New York, NY (PRWEB) January 1, 2007
It's 2007, a year creative types believe will be their year, the year they will sell their great American novel, the year they will be signed for a once-in-a-lifetime screen role... or the year they'll be discovered at a comedy club in New York or LA.
It's not impossible...who doesn't want to believe in the American Dream? These days, when it comes to breaking down traditional barriers, writers, performers and musicians believe the internet and their computers hold the answers to streamlining the road to fame and fortune.
No longer do these talented hopefuls believe they have to do follow the tediously slow path of their predecessors. They believe there really is a new mouse-trap... thanks to new technology.
Dana Friedman, CEO of Dragonfly Technologies--an Entertainment Industry Solution Provider based in New York City advises caution. Just as accountants tell us to shred sensitive documents and attorneys tell us to read everything before we sign, Friedman is sending up a Red Flag to the Industry she serves.
Ten Simple Ways to Protect Against Idea Theft on the Net
1.Get Physical: Lock your office door. Get a secure case (with a lock) for your laptop.
2.Don't Take Candy From Strangers: Be aware of e-mail and web scams that aim to pick your virtual pocket. If an e-mail or website offers you something too good to be true, it probably is.
3.Cover Your Assets. Don't leave your computer exposed in public places, where anyone can see (and steal) your Million Dollar Idea while sipping a latté.
4.Don't Share: Ideally, don't let anyone else use your computer. If someone else has to use your computer set up a username and password for their use. Don't give them yours.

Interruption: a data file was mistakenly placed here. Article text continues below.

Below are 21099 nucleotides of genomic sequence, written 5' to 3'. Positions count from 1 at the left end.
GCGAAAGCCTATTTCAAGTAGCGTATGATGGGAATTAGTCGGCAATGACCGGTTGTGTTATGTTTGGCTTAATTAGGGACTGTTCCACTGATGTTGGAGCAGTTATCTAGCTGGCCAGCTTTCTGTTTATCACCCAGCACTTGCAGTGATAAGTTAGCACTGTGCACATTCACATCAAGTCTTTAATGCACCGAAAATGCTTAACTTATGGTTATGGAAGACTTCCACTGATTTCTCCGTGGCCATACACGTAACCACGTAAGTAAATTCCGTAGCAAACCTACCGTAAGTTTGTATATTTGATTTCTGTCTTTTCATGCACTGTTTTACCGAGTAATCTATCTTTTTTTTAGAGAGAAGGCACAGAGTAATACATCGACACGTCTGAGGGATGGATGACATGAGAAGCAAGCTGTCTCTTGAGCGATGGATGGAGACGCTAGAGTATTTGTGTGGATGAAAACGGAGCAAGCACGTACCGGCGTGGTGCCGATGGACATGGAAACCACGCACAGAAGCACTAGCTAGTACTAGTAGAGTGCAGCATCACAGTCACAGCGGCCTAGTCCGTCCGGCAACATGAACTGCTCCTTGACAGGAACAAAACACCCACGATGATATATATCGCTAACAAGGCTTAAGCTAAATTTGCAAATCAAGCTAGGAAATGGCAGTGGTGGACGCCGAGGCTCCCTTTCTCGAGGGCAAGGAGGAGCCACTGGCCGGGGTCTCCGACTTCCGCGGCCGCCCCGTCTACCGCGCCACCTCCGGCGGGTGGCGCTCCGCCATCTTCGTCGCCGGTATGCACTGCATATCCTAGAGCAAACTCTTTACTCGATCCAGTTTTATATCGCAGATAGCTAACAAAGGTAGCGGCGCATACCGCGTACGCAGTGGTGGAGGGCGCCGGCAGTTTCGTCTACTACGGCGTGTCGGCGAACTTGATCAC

5.Make your passwords complex. Use upper and lowercase letters, numbers, and special characters (where possible).
6.Encrypt. Before you send confidential e-mail or attachments, use encryption software to scramble them so that only the intended recipient can read them.
7.Stay Disease-Free: Keep viruses, spyware, and a variety of other nasties out with a good diet of firewalls, anti-virus software, and anti-spyware solutions.
8.Back up all your work (especially if you're on the road). Make sure you have copies of all your stuff with you, and in another safe location.
9.Get Empowered: Protect your valuable computer with clean electricity and an uninterruptible power supply.
10.Be Fashionably Late To The Party: Don't be an early adopter of new technology.
Today's generation of talented entertainers has grown up in a digital world. They and their lawyers, agents, managers, and accountants are using tech tools to give them an edge over the competition.
Today's hopefuls produce and post audition tapes on YouTube, put up boilerplate pages on MySpace pages, randomly upload new musical compositions to unproven websites, subscribe to expensive industry information sites using the same password for every site they visit; IM and discuss projects using laptops at Starbucks and/or cell phones in other public places.
Friedman says, "STOP! Snoopers and sniffers are everywhere. Your valuable screenplay, composition, book treatment, even your photographs and personal identity are likely to be stolen when you use technology without the proper security measures in place. The new generations of security tools are invaluable in protecting your intellectual property."
Despite how seductive Show Biz can be, it is above all else, a business --a business fraught with unsavory characters. Even if you're not a techie, cost effective methods can and should be factored in before putting yourself at risk. After buying computers and signing up for internet service, invest a reasonable amount in computer safety, follow the ten tips before you become a victim and watch someone else rise to stardom on your ideas.
"It's a jungle out there," says Friedman, CEO of Dragonfly Technologies. "Between the hackers, thieves, virus writers, and spammers who want to hinder your productivity, it could be impossible to work safely in the digital age without a "security-system" in place. Use common-sense. With powerful, but easy-to use tools for computer safety, you'll be assured of, at least some computer stability in a business where theft of intellectual property is very common. If the glitzy ad for the latest whiz bang gadget or software says it'll protect you from all the ills out there, remember that advertising is Show Biz too. Before taking on anything untested, consult the many online resources available for technology reviews, or ask a professional."